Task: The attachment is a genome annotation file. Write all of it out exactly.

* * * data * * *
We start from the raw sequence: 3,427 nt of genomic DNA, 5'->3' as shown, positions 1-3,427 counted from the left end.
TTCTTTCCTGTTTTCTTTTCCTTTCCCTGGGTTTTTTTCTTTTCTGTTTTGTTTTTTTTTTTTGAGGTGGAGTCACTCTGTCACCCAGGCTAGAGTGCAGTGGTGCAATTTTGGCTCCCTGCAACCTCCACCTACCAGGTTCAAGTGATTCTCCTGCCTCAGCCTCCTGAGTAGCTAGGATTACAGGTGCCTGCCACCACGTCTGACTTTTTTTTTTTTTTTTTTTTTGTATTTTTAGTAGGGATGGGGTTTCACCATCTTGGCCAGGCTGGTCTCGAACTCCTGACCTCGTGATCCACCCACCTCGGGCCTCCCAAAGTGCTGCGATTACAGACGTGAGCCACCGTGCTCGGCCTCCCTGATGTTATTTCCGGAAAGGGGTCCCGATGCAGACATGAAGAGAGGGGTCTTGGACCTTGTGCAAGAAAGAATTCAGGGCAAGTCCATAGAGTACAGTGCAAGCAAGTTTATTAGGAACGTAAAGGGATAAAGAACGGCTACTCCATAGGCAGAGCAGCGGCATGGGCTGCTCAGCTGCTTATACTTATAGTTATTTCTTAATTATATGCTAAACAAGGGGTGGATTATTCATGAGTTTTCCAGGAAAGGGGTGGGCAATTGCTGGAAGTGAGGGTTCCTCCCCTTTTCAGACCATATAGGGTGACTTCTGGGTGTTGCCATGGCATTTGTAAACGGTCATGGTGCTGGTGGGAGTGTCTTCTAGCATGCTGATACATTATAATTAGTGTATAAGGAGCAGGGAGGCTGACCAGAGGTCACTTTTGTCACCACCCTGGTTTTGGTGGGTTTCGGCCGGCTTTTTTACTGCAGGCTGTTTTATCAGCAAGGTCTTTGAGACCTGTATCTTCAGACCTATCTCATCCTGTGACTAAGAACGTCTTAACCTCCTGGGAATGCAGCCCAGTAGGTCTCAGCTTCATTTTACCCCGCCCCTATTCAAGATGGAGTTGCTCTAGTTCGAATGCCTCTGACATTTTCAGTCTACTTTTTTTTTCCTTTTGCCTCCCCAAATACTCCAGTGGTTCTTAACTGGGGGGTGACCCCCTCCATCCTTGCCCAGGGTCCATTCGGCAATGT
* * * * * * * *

We start from the raw sequence: 3,427 nt of genomic DNA, 5'->3' as shown, positions 1-3,427 counted from the left end.
TTCTTTCCTGTTTTCTTTTCCTTTCCCTGGGTTTTTTTCTTTTCTGTTTTGTTTTTTTTTTTTGAGGTGGAGTCACTCTGTCACCCAGGCTAGAGTGCAGTGGTGCAATTTTGGCTCCCTGCAACCTCCACCTACCAGGTTCAAGTGATTCTCCTGCCTCAGCCTCCTGAGTAGCTAGGATTACAGGTGCCTGCCACCACGTCTGACTTTTTTTTTTTTTTTTTTTTTGTATTTTTAGTAGGGATGGGGTTTCACCATCTTGGCCAGGCTGGTCTCGAACTCCTGACCTCGTGATCCACCCACCTCGGGCCTCCCAAAGTGCTGCGATTACAGACGTGAGCCACCGTGCTCGGCCTCCCTGATGTTATTTCCGGAAAGGGGTCCCGATGCAGACATGAAGAGAGGGGTCTTGGACCTTGTGCAAGAAAGAATTCAGGGCAAGTCCATAGAGTACAGTGCAAGCAAGTTTATTAGGAACGTAAAGGGATAAAGAACGGCTACTCCATAGGCAGAGCAGCGGCATGGGCTGCTCAGCTGCTTATACTTATAGTTATTTCTTAATTATATGCTAAACAAGGGGTGGATTATTCATGAGTTTTCCAGGAAAGGGGTGGGCAATTGCTGGAAGTGAGGGTTCCTCCCCTTTTCAGACCATATAGGGTGACTTCTGGGTGTTGCCATGGCATTTGTAAACGGTCATGGTGCTGGTGGGAGTGTCTTCTAGCATGCTGATACATTATAATTAGTGTATAAGGAGCAGGGAGGCTGACCAGAGGTCACTTTTGTCACCACCCTGGTTTTGGTGGGTTTCGGCCGGCTTTTTTACTGCAGGCTGTTTTATCAGCAAGGTCTTTGAGACCTGTATCTTCAGACCTATCTCATCCTGTGACTAAGAACGTCTTAACCTCCTGGGAATGCAGCCCAGTAGGTCTCAGCTTCATTTTACCCCGCCCCTATTCAAGATGGAGTTGCTCTAGTTCGAATGCCTCTGACATTTTCAGTCTACTTTTTTTTTCCTTTTGCCTCCCCAAATACTCCAGTGGTTCTTAACTGGGGGGTGACCCCCTCCATCCTTGCCCAGGGTCCATTCGGCAATGT